mars 9, 2022

Ectin Research new CMO: ‘We’re seeing a real renaissance in repurposed drugs’

At  the end of January 2022 Ectin Research announced the appointment of a new Chief Medical Officer (CMO) – Dr. Austin Smith, a medical oncologist with extensive experience in senior clinical and strategic roles in both oncology and drug development. Today Dr. Austin Smith reflects on the current rise of repurposed drugs, particularly within oncology, and the implications for MFA-370, Ectin Research’s novel cancer therapy for urothelial bladder cancer.

 “Repurposing drugs, so that an ‘old’ drug might work on a ‘new’ condition, has always been with us,” says Ectin Research’s new CMO Dr. Austin Smith, “but the last decade has seen a real renaissance in repurposing. Every year from 2015 the global market for repurposed drugs has increased by approx. 1 BUSD. The number of research papers published on the subject has increased tenfold – from 25,000 a year in 2012 to almost 250,000 in 2019.”

So what is driving this increase? And what are the market and medical benefits? “A crucial driver is the rise of Artificial Intelligence and supercomputing,” Dr Austin Smith explains. “With today’s computational power we can put the data from thousands of existing papers together and make a biological model simulating the drug’s pathways. We’re rapidly accelerating our understanding of the molecular pharmacology of compounds all the time.”


For drug developers, repurposed drugs offer increased speed of development, and reduced costs and risk. “As repurposed drugs have already been approved, they can often jump straight to phase II in clinical development,” says Dr Austin Smith. “In the US in particular the FDA’s 505(b)(2) Regulatory Pathway can massively reduce the amount of regulatory work and the time of development.”


Whilst development time and costs vary from repurposed drug to repurposed drug, overall, Dr. Austin Smith says, repurposing does significantly reduce costs and risk for drug developers: “It can cost from 200 MUSD to 1 BUSD to develop a new drug from start to finish. A repurposed drug can be developed for around 20 MUSD in a fraction of the time. A new drug typically takes from 12 to 15 years to develop, compared to 4 to 5 years for a repurposed drug.”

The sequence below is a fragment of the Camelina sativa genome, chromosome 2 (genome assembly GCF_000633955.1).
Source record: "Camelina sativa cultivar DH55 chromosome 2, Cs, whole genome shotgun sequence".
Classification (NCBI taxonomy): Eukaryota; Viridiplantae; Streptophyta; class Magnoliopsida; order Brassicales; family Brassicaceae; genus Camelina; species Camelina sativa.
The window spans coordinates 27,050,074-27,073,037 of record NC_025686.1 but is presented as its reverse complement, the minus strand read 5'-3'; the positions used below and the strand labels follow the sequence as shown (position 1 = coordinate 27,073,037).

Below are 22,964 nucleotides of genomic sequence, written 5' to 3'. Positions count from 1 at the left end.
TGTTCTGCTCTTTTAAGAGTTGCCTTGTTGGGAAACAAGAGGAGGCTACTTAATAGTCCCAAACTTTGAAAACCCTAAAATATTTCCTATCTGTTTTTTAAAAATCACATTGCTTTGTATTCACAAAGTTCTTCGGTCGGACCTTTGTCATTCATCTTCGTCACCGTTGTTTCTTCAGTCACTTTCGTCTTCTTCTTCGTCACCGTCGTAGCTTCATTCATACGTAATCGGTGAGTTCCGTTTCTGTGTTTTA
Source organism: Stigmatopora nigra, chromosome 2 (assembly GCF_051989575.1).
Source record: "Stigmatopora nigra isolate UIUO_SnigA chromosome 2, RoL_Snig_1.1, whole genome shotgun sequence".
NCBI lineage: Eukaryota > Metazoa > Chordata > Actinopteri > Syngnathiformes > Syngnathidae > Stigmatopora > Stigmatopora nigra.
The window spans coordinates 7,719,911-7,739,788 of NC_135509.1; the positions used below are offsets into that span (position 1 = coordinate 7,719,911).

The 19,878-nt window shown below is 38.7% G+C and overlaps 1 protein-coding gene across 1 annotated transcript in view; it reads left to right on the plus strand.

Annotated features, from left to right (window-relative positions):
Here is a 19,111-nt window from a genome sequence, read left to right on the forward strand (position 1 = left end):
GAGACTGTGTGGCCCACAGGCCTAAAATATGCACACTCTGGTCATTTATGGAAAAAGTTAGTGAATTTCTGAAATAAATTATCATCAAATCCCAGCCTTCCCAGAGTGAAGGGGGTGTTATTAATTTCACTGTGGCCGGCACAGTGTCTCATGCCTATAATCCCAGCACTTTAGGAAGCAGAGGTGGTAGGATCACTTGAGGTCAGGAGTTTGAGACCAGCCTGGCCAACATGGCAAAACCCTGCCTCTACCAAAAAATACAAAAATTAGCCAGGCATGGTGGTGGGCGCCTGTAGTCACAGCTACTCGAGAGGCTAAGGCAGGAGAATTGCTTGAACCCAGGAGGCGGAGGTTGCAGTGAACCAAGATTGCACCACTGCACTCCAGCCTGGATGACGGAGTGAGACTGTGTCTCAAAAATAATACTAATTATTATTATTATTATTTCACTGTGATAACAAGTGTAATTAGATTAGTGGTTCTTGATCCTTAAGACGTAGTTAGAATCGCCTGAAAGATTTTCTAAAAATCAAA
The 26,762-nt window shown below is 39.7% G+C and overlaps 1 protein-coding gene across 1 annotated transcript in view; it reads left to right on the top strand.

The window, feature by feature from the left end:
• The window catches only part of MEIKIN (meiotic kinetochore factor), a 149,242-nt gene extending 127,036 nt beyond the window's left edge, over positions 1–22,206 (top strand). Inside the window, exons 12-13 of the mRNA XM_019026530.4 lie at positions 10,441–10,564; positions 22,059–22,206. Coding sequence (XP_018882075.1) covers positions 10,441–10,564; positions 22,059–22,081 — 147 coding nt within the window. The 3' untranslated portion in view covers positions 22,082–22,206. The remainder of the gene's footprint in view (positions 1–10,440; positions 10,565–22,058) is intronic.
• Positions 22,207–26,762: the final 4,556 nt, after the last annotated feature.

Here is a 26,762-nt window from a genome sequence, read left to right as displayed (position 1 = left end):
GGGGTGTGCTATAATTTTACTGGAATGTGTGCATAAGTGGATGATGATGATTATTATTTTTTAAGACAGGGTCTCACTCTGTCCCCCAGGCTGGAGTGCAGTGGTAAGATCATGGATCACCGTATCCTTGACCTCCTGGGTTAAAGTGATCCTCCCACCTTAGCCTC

COST:   200 MUSD – 1 BUSD

TIME:   12 – 15 yrs



TIME:   4 – 5 yrs


Approx. 33% of repurposed drugs eventually achieve regulatory approval, says Dr Austin Smith, compared to approx. 5% of new phase drugs. “Very few drugs that gain approval actually recoup all their original costs,” Dr Austin Smith points out. “The time and cost savings, plus the adaptation potential of repurposed drugs, is exceptional.”


Repurposing has had a large impact on oncology. 50% of repurposed drugs are for the treatment of cancer, from ‘soft’ repurposed cancer therapies, repurposed from one cancer indication to another (such as trastuzumab which originally treated metastatic breast cancer but was then used for gastroesophageal junction (GEJ) cancer) to ‘hard’ repurposed therapies, developed to treat conditions different from their original target indication – such as Bacillus Calmette-Guérin (BCG) vaccine, first used for TB, then repurposed for bladder cancer as well as being trialled for colorectal cancer and as an adjunct therapy for colon cancer.

Dr. Austin Smith: “Our understanding of how existing  drugs work is improving all the time because we are able to better track and match data from multiple sources – from peer-reviewed papers, medical case reports, observational studies, clinical trials, patient groups and forums. This means we can fit more of the pieces of the puzzle together to better describe and model the relevant molecular pathways in a cancer cell, and where its Achilles heels may be.”

“In my experience some investigators always prefer the very latest, newest compounds. But as long as they can see benefit for the patient – so that we can show the right preclinical information, then they are more than willing to try. More and more repurposed drugs are coming through and more people are beginning to understand just how much untapped potential there is in so many existing therapies.”


Dr Austin Smith is a Pharmacuetical Physcician and Medical Oncologist, with a special interest in early phase drug development. A graduate of the Royal College of Physicians of Ireland, he has occupied an extensive range of senior clinical and strategic positions within oncology.